Product range

22 September 2022

“Twenty percent of our customers would like to see a vegan range at the self-service counter”

REWE introduces plant-based alternatives to its self-service counter. In particular, the new range targets meat-eaters. Alexander Rußler, Vegan and Vegetarian Strategy Project Manager, explains why.
Reading time: 7 min.

Many customers like to shop at the supermarket self-service counter. However, vegan alternatives have not featured heavily – until now. In our interview with Alexander Rußler, Vegan and Vegetarian Strategy Project Manager, we discuss why REWE is now extending its range at selected stores, who the new range targets, and what the future developments in this segment might be.

Mr Rußler, many REWE stores already stock a wide range of vegan and vegetarian foods. What prompted the introduction of a vegan self-service counter?

Alexander Rußler: It is true that we have already expanded our vegan and vegetarian self-service ranges in recent months – with the inclusion of dairy-free milks, and meat, sausage, cheese, and fish alternatives, as well as convenience options. We have also optimised our dry goods and frozen food ranges. But as a full-range provider, the self-service counter also has an important role, too. It was therefore logical for us to add the finishing touch to our specialist vegan range by offering vegan alternatives at the self-service counter. We also conducted customer surveys to determine what customers wanted to see at our self-service counters. Twenty percent of respondents said they would like the opportunity to buy plant-based deli alternatives.

alexander-russler
About:
Alexander Rußler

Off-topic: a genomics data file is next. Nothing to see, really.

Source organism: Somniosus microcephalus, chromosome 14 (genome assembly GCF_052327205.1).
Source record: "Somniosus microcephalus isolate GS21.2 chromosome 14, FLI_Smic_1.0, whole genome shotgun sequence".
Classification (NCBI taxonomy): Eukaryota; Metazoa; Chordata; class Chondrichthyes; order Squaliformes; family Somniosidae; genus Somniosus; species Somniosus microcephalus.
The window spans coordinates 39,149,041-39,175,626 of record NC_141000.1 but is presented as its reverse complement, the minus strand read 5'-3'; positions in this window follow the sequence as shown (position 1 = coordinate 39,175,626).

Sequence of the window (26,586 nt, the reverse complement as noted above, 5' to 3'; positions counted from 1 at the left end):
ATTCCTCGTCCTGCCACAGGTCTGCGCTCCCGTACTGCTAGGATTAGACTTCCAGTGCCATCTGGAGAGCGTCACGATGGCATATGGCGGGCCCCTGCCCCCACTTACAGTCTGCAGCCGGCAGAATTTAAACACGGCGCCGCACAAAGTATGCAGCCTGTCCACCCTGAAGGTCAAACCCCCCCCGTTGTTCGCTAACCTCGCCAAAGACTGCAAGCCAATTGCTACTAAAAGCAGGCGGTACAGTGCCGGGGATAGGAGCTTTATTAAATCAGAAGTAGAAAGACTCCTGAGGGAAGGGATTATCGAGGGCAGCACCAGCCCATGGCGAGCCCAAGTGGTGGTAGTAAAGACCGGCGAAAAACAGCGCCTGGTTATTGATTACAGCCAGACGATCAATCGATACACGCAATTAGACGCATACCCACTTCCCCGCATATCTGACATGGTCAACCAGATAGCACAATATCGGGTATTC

is Vegan and Vegetarian Strategy Project Manager at the REWE Group.

Who is the range primarily aimed at? People who also buy meat or those who are already following vegan or vegetarian lifestyles?

Alexander Rußler: We considered this question for a long time. Data from the vegan self-service department shows that these products are predominantly purchased by vegans, vegetarians, and flexitarians. But with the trend towards veganism showing no signs of abating, we also have observed that increasing numbers of other customers are open to buying vegan and vegetarian alternatives. Because these omnivores and flexitarians already shop at the self-service counter, we are primarily targeting this large group. That’s why the products are placed in a central location on the counter, next to cheese or speciality items, for instance. We would also be happy if this new range enables us to attract vegans and vegetarians to the counter.

Fresh vegan products at the self-service counter will further increase the enthusiasm for a vegan lifestyle.

Alexander Rußler, Vegan and Vegetarian Strategy Project Manager, explains why the vegan counter in REWE stores is an important step towards increasing the sustainability of food.

In selected stores, customers can find a wide selection of vegan products at the self-service counter.

Do you think that vegans will now visit the self-service counter, even though it was not previously a relevant part of their shopping experience?

Alexander Rußler: It certainly won’t be easy to attract our vegan customers to the self-service counter. Particularly as meat-based products continue to dominate the area. But our initial approach will be to gain further insights into this over a longer period of time through observations in the stores involved in the trial. Moreover, there is a good argument for making purchases from the counter, as customers can use reusable containers and there is less waste packaging. They can also ask for advice about the products and buy the exact quantities that they need.